Organizers, residents and other activists have been cleaning up the site in anticipation of flooding in the spring. Those efforts have been proceeding smoothly, Chairman Dave Archambault II said on Wednesday.
"I think the Creator is blessing us," Archambault told attendees of the winter session of the National
Congress of American Indians in Washington, D.C. After a harsh December and January, he said warmer than expected temperatures have prevented the buildup of ice, and that should lessen the effects of flooding.
"We're doing everything we can to clean the area because we don't want to be the contaminators of the Missouri River," he said.
Standing Rock leaders, including Archambault, have embraced the #NoDAPL campsites as a sign of the worldwide movement against the Dakota Access Pipeline. During a public forum in Washington, D.C., on November 16, 2016, Allard said she informed the tribal council about her plans for Sacred Stone and received encouragement.
Robert Taken Alive, a council member who represents the Little Eagle District, also appeared on the panel, which took place at George Washington University on the day after a successful rally and march to the White House. He did not dispute Allard's account of the origins of Sacred Stone and noted that he helped welcome delegations from other tribal nations to the encampments last summer.
"Again, it comes to peace and prayer," Taken Alive said of the fight against the pipeline.
The tribe is hoping to stall the pipeline through legal action. A motion filed on Tuesday seeks to set aside the Trump administration's approval of the final portion of the controversial project.
Standing Rock is also backing a request for an injunction sought by the Cheyenne
River Sioux Tribe. A hearing takes place in federal court in D.C. on February 28.
Federal Register Notice:
of Termination of the Intent To Prepare an Environmental Impact Statement in
Connection With Dakota Access, LLC's Request for an Easement To Cross Lake Oahe,
North Dakota (February 17, 2017)
Prior Federal Register Notice:
of Intent To Prepare an Environmental Impact Statement in Connection With Dakota
Access, LLC's Request for an Easement To Cross Lake Oahe, North Dakota
(January 18, 2017)
Dakota Access Pipeline Approval Documents:
Justice Notice | Department of
the Army Approval Memorandum | Notice
of Termination of EIS for Dakota Access Pipeline | Easement
Letter to Congressional Leadership
White House Documents:
Memorandum Regarding Construction of the Dakota Access Pipeline (January 24,
Memorandum Regarding Construction of the Keystone XL Pipeline (January 24,
Order Expediting Environmental Reviews and Approvals For High Priority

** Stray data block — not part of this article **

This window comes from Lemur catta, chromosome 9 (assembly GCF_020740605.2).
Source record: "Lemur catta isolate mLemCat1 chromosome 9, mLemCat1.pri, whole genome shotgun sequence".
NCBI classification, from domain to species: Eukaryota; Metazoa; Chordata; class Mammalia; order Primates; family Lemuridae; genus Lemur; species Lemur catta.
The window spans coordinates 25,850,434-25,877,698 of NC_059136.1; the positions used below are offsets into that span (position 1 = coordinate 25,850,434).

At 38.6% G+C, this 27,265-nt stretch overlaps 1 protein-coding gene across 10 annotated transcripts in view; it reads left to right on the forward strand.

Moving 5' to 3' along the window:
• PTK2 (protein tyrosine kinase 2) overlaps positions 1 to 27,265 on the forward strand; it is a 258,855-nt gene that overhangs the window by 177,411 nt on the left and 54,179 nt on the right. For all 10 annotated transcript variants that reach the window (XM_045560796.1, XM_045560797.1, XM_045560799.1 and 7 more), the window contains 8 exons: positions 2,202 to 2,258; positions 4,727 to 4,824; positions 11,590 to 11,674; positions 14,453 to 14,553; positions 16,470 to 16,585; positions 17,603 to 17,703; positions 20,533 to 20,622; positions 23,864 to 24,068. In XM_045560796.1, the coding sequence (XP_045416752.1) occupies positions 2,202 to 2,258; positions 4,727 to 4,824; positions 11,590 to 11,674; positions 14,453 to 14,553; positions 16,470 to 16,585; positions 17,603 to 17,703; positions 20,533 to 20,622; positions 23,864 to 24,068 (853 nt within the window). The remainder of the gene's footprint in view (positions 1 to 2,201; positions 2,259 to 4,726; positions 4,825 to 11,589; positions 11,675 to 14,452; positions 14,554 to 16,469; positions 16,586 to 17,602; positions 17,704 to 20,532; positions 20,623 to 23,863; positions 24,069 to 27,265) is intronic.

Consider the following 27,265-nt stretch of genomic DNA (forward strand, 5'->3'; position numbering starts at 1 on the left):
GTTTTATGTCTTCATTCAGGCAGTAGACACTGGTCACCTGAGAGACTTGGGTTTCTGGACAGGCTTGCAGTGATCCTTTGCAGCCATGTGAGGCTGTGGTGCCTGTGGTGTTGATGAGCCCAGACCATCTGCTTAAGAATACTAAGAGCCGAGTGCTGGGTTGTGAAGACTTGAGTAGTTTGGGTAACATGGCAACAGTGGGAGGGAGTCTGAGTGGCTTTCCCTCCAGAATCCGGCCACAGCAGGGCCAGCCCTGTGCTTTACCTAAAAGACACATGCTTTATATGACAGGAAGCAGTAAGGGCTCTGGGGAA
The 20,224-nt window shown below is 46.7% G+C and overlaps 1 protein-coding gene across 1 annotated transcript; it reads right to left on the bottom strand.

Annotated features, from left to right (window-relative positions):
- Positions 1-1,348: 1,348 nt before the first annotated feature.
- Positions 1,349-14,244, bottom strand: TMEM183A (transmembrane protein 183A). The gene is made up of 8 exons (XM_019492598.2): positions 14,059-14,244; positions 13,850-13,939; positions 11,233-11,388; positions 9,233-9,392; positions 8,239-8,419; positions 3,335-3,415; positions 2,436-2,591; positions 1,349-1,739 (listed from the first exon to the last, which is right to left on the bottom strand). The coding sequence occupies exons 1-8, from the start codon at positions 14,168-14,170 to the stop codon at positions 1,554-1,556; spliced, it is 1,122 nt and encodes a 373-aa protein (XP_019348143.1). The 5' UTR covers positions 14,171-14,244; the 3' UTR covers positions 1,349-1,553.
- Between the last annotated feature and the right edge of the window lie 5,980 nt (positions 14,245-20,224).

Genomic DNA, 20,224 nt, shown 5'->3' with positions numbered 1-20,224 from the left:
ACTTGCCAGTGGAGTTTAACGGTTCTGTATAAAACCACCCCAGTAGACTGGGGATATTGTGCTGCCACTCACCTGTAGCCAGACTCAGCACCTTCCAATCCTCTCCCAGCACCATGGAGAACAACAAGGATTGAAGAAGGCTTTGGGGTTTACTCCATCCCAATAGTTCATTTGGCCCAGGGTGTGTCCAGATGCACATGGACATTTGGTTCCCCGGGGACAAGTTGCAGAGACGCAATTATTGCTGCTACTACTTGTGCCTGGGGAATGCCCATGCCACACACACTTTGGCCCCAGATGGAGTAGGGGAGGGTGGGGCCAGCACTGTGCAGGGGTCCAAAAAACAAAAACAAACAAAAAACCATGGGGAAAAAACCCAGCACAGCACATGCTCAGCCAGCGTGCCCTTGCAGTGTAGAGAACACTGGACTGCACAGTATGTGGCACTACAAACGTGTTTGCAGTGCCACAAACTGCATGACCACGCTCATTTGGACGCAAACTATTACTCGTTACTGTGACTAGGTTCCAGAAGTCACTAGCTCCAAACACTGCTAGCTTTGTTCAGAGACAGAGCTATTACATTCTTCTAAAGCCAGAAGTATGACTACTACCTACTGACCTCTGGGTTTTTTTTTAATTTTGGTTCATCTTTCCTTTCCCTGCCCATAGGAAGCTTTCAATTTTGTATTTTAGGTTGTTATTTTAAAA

Infrastructure Projects (January 24, 2017)
Memorandum Regarding Construction of American Pipelines (January 24,
Memorandum Streamlining Permitting and Reducing Regulatory Burdens for Domestic
Manufacturing (January 24, 2017)
Release: President Trump Takes Action to Expedite Priority Energy and
Infrastructure Projects (January 24, 2017)
on injunction against Dakota Access moved to February 28 (2/17)
Department formally cancels Dakota Access Pipeline review (2/16)
Sun News Today: Dakota Access firms see spills, explosions (2/16)
Giago Davies: Tribes face bigger threat than Dakota Access (2/16)
Mills: Tribes turn to courts to battle Dakota Access Pipeline (2/16)
Rock leader vows to 'forgive' despite White House slight (2/15)
Socialist: Voices from water protectors at Standing Rock (2/15)
leader of key House panel defends handling of Dakota Access (2/14)
Access ready to start transporting oil sooner than expected (2/13)
tribes join effort to halt completion of Dakota Access Pipeline (2/13)
Corps gave go ahead to Dakota Access Pipeline in key memo (2/13)
Trahant: Battle over Dakota Access Pipeline is far from over (2/13)
head back to court in hopes of halting Dakota Access Pipeline (2/10)
Access pushes to finish pipeline with Army Corps easement (2/9)
Charles: The real reason Trump hasn't heard about #NoDAPL (2/9)
Giago Davies: Dakota Access battle has got us divided again (2/9)
promise fight to keep Dakota Access Pipeline out of homeland (2/8)
Dakota Access document from Army Corps wasn't filed in court (2/8)
Gabriel Ware & James Trimarco: City breaks with bank over DAPL (2/8)
Loeffelholz Dunn: In defense of Native journalist Jenni Monet (2/8)
Luger: Media is still trying to divide and conquer our people (2/8)
d'Errico: Even Donald Trump can't trample over tribal treaties (2/8)
Carmen/Roberto Borrero: Trump's slash and burn on treaties (2/8)
administration formally approves easement for Dakota Access (2/7)
Trahant: Native journalist charged by North Dakota authorities (2/7)
Bender: Donald Trump goes blitzkrieg on #NoDAPL movement (2/7)
Access offers timeline as Trump finalizes decision on pipeline (2/6)
Bravebull Allard: Indigenous nations must stand our ground (2/6)
Monet: I got arrested for reporting on the #NoDAPL movement (2/6)
Cook: Now it is time for all of us to stand down at Standing Rock (2/6)
Madeson: More tribes joining with #DefundDAPL movement (2/3)
Trahant: Donald Trump's 'logic' on the Dakota Access Pipeline (2/1)
LaDuke: Tribes emboldened by resistance at Standing Rock (2/1)
Sun News Today: Tribes push back on Trump's pipeline orders (2/1)